# variable topology

Preliminary data
Let us recall the basic notion that a *topological space ^{}*
consists of a set $X$ and a ‘topology’ on $X$ where the latter
gives a precise but general sense to the intuitive ideas of
‘nearness’ and ‘continuity’. Thus the initial task is to
axiomatize the notion of ‘neighborhood’ and then consider a
topology in terms of open or of closed sets

^{}, a compact-open topology

^{}, and so on (see Brown, 2006). In any case, a topological space consists of a pair $(X,\mathcal{T})$ where $\mathcal{T}$ is a topology on $X$. For instance, suppose an

*open set topology*is given by the set $\mathcal{U}$ of prescribed open sets of $X$ satisfying the usual axioms (Brown, 2006 Chapter 2). Now, to speak of a variable open-set topology one might conveniently take in this case a family of sets ${\mathcal{U}}_{\lambda}$ of

*a system of prescribed open sets*, where $\lambda $ belongs to some indexing set $\mathrm{\Lambda}$. The system of open sets may of course be based on a system of contained neighbourhoods of points where one system may have a different geometric property compared say to another system (a system of disc-like neighbourhoods compared with those of cylindrical-type).

###### Definition 0.1.

In general, we may speak of a topological space with a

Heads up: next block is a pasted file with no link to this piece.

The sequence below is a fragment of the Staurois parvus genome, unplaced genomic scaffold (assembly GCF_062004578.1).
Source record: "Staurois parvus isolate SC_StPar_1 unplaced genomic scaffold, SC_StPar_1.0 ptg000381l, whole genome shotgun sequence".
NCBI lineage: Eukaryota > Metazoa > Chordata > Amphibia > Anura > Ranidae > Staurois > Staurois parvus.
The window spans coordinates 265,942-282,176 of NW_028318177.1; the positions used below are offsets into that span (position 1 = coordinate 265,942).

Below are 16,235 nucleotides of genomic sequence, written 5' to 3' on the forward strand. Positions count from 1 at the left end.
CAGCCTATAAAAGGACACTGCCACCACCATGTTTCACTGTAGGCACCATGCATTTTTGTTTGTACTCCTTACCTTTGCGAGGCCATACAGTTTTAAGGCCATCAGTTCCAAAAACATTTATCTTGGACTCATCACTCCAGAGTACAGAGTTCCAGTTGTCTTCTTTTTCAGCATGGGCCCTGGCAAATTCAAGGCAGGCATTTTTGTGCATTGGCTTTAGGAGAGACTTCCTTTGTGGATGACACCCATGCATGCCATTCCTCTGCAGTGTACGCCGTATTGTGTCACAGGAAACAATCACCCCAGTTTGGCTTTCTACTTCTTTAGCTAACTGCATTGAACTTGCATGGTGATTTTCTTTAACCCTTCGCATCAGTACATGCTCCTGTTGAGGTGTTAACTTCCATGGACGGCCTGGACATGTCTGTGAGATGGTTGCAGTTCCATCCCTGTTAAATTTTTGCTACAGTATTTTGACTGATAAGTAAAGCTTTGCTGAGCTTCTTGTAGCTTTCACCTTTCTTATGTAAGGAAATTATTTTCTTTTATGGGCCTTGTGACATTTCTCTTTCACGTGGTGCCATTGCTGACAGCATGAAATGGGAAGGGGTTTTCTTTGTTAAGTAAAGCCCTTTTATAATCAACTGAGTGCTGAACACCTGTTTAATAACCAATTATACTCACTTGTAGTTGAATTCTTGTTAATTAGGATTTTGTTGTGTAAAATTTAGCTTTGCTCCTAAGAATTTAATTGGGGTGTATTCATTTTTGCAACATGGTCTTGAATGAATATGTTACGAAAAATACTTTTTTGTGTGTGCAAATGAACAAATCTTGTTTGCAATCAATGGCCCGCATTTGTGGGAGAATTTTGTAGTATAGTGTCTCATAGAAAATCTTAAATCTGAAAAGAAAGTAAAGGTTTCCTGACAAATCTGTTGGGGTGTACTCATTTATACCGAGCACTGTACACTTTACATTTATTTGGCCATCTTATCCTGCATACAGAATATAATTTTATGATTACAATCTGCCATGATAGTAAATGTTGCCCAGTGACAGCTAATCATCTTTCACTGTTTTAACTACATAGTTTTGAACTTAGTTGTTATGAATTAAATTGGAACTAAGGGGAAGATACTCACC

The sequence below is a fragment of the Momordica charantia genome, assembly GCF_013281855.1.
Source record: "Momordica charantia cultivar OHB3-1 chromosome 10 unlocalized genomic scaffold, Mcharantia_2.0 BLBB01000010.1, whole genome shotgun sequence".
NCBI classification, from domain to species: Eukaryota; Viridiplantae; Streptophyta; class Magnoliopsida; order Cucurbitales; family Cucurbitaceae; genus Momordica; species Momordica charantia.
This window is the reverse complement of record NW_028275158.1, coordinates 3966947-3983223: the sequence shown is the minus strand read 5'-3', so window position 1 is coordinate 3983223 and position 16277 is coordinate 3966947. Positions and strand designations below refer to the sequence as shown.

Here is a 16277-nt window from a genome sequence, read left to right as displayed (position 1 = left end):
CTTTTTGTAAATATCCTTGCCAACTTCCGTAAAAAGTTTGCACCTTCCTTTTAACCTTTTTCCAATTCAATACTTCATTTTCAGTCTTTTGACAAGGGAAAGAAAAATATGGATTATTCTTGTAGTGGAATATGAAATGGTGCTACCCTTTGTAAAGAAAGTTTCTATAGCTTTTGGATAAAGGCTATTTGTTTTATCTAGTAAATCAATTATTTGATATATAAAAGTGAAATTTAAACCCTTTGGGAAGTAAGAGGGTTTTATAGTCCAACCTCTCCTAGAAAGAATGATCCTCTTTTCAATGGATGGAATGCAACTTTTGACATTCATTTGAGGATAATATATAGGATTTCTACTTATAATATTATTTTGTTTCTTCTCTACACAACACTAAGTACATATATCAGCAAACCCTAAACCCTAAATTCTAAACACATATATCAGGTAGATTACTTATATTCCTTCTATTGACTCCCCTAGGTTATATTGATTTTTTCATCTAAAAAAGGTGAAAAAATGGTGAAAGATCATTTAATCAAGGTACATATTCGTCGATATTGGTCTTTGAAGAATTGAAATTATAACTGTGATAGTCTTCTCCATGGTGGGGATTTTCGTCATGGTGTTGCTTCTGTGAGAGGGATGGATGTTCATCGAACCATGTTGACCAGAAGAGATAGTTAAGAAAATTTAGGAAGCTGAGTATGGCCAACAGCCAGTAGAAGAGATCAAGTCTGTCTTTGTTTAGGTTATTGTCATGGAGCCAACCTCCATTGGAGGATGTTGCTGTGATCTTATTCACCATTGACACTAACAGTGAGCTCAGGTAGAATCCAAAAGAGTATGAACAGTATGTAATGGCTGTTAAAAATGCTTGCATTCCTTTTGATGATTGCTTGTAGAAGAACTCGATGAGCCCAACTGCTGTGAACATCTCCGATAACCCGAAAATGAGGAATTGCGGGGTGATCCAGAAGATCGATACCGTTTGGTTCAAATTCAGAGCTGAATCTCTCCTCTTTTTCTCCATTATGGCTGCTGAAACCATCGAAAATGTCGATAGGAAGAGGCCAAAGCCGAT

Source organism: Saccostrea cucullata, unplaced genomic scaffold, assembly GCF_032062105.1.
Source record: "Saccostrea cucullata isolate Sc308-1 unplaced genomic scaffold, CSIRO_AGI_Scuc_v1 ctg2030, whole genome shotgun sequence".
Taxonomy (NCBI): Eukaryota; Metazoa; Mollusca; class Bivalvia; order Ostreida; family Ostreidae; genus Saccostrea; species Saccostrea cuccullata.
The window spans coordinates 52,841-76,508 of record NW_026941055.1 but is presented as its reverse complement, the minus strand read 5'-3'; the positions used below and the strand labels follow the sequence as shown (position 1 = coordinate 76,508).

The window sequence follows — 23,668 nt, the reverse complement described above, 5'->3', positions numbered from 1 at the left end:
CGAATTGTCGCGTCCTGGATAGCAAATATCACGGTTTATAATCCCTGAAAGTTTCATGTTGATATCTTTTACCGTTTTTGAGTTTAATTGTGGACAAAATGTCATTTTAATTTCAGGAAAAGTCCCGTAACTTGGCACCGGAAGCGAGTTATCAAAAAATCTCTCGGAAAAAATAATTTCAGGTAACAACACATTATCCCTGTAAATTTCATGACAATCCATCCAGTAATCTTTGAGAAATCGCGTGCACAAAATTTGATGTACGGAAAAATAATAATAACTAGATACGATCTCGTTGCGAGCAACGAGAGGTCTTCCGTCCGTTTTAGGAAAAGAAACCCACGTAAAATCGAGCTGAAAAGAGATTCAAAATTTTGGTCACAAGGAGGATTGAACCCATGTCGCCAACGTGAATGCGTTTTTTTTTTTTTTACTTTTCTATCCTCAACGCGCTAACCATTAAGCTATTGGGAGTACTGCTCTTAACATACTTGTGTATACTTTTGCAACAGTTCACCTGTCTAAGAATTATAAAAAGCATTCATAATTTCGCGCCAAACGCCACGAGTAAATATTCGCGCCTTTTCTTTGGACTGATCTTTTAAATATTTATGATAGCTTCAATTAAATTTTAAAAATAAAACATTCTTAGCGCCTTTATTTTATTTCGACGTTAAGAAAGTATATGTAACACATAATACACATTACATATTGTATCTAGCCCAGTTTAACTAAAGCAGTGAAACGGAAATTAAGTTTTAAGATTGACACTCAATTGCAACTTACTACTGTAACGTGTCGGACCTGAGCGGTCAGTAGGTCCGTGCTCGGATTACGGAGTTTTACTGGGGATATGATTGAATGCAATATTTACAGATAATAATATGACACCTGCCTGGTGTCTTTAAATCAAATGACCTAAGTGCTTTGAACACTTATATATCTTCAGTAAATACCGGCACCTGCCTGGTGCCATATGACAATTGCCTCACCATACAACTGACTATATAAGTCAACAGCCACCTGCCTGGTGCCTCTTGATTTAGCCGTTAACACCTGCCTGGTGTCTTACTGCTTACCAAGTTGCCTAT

*varying topology* as a pair $(X,{\mathcal{T}}_{\lambda})$ where $\lambda \in \mathrm{\Lambda}$
is an index set^{}.

Example The idea of a varying topology has been introduced to describe possible topological
distinctions in bio-molecular organisms through stages of
development, evolution, neo-plasticity, etc. This is indicated
schematically in the diagram below where we have an $n$-stage
dynamic evolution (through complexity) of categories^{} ${\U0001d5a3}_{i}$
where the vertical arrows denote the assignment of topologies
${\mathcal{T}}_{i}$ to the class of objects of the ${\U0001d5a3}_{i}$ along
with functors^{} ${\mathcal{F}}_{i}:{\U0001d5a3}_{i}\u27f6{\U0001d5a3}_{i+1}$, for
$1\le i\le n-1$ :

$$ |

In this way a variable topology^{} (http://planetmath.org/VariableTopology) can be realized through such
$n$-levels of complexity of the development of an organism.

Another example is that of cell/network topologies in a categorical approach
involving concepts such as *the free groupoid over a graph*
(Brown, 2006). Thus a *varying graph system* clearly induces an
accompanying system of variable groupoids (http://planetmath.org/VariableTopology3). As suggested by
Golubitsky and Stewart (2006), symmetry^{} groupoids^{} of various cell
networks would appear relevant to the physiology of animal locomotion as one example.

Title | variable topology |

Canonical name | VariableTopology |

Date of creation | 2013-03-22 18:15:39 |

Last modified on | 2013-03-22 18:15:39 |

Owner | bci1 (20947) |

Last modified by | bci1 (20947) |

Numerical id | 11 |

Author | bci1 (20947) |

Entry type | Definition |

Classification | msc 55U05 |

Classification | msc 55U35 |

Classification | msc 55U40 |

Classification | msc 18G55 |

Classification | msc 18B40 |

Synonym | variable topology |

Related topic | TopologicalSpace |

Related topic | VariableTopology3 |

Defines | indexed family of topological spaces |